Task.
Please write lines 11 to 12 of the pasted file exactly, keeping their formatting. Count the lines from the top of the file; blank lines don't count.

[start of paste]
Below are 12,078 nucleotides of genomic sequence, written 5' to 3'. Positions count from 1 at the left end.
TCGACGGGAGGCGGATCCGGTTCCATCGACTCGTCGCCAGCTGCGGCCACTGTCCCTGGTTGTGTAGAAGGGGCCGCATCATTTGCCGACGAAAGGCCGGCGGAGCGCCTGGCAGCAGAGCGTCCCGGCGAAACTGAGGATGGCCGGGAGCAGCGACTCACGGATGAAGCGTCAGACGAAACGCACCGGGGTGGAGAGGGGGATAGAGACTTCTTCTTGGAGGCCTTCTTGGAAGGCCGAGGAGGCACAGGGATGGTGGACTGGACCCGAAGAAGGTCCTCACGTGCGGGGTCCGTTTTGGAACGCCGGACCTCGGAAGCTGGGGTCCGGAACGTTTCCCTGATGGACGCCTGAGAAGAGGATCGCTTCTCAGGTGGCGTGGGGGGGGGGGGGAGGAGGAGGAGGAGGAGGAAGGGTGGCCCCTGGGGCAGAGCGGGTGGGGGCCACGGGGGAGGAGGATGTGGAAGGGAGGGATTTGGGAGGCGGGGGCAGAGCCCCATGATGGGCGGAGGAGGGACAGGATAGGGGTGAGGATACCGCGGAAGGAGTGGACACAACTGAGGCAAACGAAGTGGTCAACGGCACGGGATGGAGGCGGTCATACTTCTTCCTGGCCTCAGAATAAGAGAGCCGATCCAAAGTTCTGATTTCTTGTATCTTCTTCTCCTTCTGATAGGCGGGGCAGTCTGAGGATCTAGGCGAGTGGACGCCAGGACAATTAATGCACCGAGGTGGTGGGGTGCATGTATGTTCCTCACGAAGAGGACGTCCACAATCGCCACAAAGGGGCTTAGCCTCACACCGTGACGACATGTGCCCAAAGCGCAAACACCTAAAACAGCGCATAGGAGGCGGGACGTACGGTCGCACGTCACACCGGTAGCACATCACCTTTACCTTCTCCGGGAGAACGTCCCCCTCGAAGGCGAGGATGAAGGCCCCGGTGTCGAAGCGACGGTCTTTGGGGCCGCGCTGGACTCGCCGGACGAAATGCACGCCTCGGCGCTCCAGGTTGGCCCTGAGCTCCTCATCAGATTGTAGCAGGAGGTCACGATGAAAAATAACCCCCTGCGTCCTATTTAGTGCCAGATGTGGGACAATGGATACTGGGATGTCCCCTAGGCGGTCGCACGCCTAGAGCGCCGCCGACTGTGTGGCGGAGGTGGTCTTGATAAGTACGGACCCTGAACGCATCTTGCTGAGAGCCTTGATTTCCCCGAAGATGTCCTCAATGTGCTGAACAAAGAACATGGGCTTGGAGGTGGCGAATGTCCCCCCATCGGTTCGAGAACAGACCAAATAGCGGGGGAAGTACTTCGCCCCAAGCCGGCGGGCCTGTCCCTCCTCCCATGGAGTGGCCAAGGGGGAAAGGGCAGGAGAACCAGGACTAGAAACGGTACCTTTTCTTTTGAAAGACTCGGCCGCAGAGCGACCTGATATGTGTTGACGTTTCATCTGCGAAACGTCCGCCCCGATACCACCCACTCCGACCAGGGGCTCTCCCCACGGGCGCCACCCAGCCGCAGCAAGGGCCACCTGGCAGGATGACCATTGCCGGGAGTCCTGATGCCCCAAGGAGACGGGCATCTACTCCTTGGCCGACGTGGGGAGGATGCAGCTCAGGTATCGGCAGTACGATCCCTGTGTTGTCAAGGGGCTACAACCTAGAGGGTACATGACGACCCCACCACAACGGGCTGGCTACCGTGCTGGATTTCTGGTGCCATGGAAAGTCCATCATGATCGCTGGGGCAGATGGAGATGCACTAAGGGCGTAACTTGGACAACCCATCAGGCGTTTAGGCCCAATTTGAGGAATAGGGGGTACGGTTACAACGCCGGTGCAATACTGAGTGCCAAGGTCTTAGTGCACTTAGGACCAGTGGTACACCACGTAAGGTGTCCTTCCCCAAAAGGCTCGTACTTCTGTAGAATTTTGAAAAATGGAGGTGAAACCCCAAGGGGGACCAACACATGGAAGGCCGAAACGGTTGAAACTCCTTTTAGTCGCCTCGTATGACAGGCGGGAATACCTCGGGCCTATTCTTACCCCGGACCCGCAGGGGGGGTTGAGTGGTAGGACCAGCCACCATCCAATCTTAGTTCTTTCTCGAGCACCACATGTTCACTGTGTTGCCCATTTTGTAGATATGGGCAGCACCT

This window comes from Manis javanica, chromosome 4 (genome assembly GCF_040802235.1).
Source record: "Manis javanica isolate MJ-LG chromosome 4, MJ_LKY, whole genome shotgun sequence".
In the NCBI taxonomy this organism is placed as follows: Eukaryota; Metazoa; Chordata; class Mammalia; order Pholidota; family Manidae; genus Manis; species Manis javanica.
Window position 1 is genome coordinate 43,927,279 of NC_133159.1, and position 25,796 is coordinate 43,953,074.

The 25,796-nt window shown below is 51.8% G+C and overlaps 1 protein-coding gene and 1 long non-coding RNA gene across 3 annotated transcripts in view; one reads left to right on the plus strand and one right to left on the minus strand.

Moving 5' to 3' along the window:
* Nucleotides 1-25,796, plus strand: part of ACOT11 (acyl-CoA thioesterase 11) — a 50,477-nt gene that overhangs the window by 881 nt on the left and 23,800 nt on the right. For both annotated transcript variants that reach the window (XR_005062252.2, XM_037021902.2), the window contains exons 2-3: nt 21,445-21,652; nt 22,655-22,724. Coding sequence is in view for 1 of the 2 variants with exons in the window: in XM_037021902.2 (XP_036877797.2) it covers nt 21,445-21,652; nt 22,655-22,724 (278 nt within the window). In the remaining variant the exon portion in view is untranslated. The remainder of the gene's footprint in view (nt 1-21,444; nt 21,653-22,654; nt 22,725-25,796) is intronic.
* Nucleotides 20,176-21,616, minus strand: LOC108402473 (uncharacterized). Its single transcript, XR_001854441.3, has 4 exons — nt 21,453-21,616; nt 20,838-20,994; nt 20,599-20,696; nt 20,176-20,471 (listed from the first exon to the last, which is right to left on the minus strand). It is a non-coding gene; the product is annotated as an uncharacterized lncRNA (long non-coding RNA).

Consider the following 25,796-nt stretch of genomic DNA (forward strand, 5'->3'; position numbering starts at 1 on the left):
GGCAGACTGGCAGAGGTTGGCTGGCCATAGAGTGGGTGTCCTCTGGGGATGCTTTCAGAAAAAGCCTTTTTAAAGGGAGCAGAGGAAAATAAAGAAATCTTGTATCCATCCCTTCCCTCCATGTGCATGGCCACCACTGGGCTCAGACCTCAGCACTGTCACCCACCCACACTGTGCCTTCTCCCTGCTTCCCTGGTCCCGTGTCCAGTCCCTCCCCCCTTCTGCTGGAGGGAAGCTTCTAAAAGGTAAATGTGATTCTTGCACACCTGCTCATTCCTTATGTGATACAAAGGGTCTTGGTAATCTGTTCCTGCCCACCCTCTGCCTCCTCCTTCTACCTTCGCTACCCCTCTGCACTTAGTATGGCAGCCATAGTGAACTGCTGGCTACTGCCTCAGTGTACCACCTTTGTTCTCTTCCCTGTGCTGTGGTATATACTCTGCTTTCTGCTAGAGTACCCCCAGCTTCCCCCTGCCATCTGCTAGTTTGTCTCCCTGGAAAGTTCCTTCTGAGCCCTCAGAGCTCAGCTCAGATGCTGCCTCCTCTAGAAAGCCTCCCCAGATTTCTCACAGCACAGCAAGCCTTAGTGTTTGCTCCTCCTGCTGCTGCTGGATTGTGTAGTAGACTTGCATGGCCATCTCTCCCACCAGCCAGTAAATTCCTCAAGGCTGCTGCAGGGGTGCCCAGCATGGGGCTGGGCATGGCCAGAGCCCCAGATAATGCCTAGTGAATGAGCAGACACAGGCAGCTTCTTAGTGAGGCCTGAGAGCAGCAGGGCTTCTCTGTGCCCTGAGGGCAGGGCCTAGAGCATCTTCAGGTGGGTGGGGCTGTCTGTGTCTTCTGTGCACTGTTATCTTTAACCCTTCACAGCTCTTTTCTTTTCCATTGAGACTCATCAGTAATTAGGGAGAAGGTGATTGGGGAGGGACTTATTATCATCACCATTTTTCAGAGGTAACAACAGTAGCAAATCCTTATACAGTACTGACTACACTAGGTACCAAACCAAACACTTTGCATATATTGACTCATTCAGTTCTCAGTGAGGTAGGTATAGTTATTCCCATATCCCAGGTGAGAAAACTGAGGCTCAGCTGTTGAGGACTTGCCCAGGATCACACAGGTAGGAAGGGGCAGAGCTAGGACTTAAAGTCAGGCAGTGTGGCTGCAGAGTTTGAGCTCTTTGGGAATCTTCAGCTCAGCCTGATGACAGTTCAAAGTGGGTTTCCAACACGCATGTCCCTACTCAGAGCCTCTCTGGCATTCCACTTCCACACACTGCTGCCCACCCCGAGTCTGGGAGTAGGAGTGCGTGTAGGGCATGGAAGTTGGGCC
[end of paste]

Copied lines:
Consider the following 25,796-nt stretch of genomic DNA (forward strand, 5'->3'; position numbering starts at 1 on the left):
GGCAGACTGGCAGAGGTTGGCTGGCCATAGAGTGGGTGTCCTCTGGGGATGCTTTCAGAAAAAGCCTTTTTAAAGGGAGCAGAGGAAAATAAAGAAATCTTGTATCCATCCCTTCCCTCCATGTGCATGGCCACCACTGGGCTCAGACCTCAGCACTGTCACCCACCCACACTGTGCCTTCTCCCTGCTTCCCTGGTCCCGTGTCCAGTCCCTCCCCCCTTCTGCTGGAGGGAAGCTTCTAAAAGGTAAATGTGATTCTTGCACACCTGCTCATTCCTTATGTGATACAAAGGGTCTTGGTAATCTGTTCCTGCCCACCCTCTGCCTCCTCCTTCTACCTTCGCTACCCCTCTGCACTTAGTATGGCAGCCATAGTGAACTGCTGGCTACTGCCTCAGTGTACCACCTTTGTTCTCTTCCCTGTGCTGTGGTATATACTCTGCTTTCTGCTAGAGTACCCCCAGCTTCCCCCTGCCATCTGCTAGTTTGTCTCCCTGGAAAGTTCCTTCTGAGCCCTCAGAGCTCAGCTCAGATGCTGCCTCCTCTAGAAAGCCTCCCCAGATTTCTCACAGCACAGCAAGCCTTAGTGTTTGCTCCTCCTGCTGCTGCTGGATTGTGTAGTAGACTTGCATGGCCATCTCTCCCACCAGCCAGTAAATTCCTCAAGGCTGCTGCAGGGGTGCCCAGCATGGGGCTGGGCATGGCCAGAGCCCCAGATAATGCCTAGTGAATGAGCAGACACAGGCAGCTTCTTAGTGAGGCCTGAGAGCAGCAGGGCTTCTCTGTGCCCTGAGGGCAGGGCCTAGAGCATCTTCAGGTGGGTGGGGCTGTCTGTGTCTTCTGTGCACTGTTATCTTTAACCCTTCACAGCTCTTTTCTTTTCCATTGAGACTCATCAGTAATTAGGGAGAAGGTGATTGGGGAGGGACTTATTATCATCACCATTTTTCAGAGGTAACAACAGTAGCAAATCCTTATACAGTACTGACTACACTAGGTACCAAACCAAACACTTTGCATATATTGACTCATTCAGTTCTCAGTGAGGTAGGTATAGTTATTCCCATATCCCAGGTGAGAAAACTGAGGCTCAGCTGTTGAGGACTTGCCCAGGATCACACAGGTAGGAAGGGGCAGAGCTAGGACTTAAAGTCAGGCAGTGTGGCTGCAGAGTTTGAGCTCTTTGGGAATCTTCAGCTCAGCCTGATGACAGTTCAAAGTGGGTTTCCAACACGCATGTCCCTACTCAGAGCCTCTCTGGCATTCCACTTCCACACACTGCTGCCCACCCCGAGTCTGGGAGTAGGAGTGCGTGTAGGGCATGGAAGTTGGGCC